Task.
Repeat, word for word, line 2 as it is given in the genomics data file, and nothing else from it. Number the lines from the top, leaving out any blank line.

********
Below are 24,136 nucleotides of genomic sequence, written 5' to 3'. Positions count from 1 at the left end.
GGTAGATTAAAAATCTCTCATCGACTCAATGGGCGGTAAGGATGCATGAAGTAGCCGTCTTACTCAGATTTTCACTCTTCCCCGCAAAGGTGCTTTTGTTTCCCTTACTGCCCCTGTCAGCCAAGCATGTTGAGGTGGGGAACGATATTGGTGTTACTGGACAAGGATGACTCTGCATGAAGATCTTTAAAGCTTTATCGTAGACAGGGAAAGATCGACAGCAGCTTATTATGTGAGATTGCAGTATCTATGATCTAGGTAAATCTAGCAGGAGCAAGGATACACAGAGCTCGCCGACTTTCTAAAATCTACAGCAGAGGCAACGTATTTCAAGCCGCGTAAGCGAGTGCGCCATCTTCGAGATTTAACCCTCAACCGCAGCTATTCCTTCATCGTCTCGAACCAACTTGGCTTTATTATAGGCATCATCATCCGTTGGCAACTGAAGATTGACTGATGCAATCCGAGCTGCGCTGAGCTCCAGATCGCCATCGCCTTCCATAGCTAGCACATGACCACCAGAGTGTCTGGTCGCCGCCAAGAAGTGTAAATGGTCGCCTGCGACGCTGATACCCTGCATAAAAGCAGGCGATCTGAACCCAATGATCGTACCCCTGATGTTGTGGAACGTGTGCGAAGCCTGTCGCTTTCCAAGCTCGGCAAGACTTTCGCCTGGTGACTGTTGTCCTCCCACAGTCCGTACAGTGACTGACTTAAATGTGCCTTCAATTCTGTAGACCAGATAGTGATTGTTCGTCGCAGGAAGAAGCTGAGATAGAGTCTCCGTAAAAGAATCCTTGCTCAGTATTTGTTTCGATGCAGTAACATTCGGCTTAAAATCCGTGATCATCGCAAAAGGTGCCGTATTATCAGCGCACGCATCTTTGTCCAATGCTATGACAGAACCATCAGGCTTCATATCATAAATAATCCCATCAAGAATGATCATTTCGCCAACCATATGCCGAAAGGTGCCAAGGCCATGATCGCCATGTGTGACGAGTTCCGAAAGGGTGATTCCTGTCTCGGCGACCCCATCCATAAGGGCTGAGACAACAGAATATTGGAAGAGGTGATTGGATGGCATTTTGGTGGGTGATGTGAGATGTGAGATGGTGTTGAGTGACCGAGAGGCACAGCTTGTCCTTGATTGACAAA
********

GGTAGATTAAAAATCTCTCATCGACTCAATGGGCGGTAAGGATGCATGAAGTAGCCGTCTTACTCAGATTTTCACTCTTCCCCGCAAAGGTGCTTTTGTTTCCCTTACTGCCCCTGTCAGCCAAGCATGTTGAGGTGGGGAACGATATTGGTGTTACTGGACAAGGATGACTCTGCATGAAGATCTTTAAAGCTTTATCGTAGACAGGGAAAGATCGACAGCAGCTTATTATGTGAGATTGCAGTATCTATGATCTAGGTAAATCTAGCAGGAGCAAGGATACACAGAGCTCGCCGACTTTCTAAAATCTACAGCAGAGGCAACGTATTTCAAGCCGCGTAAGCGAGTGCGCCATCTTCGAGATTTAACCCTCAACCGCAGCTATTCCTTCATCGTCTCGAACCAACTTGGCTTTATTATAGGCATCATCATCCGTTGGCAACTGAAGATTGACTGATGCAATCCGAGCTGCGCTGAGCTCCAGATCGCCATCGCCTTCCATAGCTAGCACATGACCACCAGAGTGTCTGGTCGCCGCCAAGAAGTGTAAATGGTCGCCTGCGACGCTGATACCCTGCATAAAAGCAGGCGATCTGAACCCAATGATCGTACCCCTGATGTTGTGGAACGTGTGCGAAGCCTGTCGCTTTCCAAGCTCGGCAAGACTTTCGCCTGGTGACTGTTGTCCTCCCACAGTCCGTACAGTGACTGACTTAAATGTGCCTTCAATTCTGTAGACCAGATAGTGATTGTTCGTCGCAGGAAGAAGCTGAGATAGAGTCTCCGTAAAAGAATCCTTGCTCAGTATTTGTTTCGATGCAGTAACATTCGGCTTAAAATCCGTGATCATCGCAAAAGGTGCCGTATTATCAGCGCACGCATCTTTGTCCAATGCTATGACAGAACCATCAGGCTTCATATCATAAATAATCCCATCAAGAATGATCATTTCGCCAACCATATGCCGAAAGGTGCCAAGGCCATGATCGCCATGTGTGACGAGTTCCGAAAGGGTGATTCCTGTCTCGGCGACCCCATCCATAAGGGCTGAGACAACAGAATATTGGAAGAGGTGATTGGATGGCATTTTGGTGGGTGATGTGAGATGTGAGATGGTGTTGAGTGACCGAGAGGCACAGCTTGTCCTTGATTGACAAA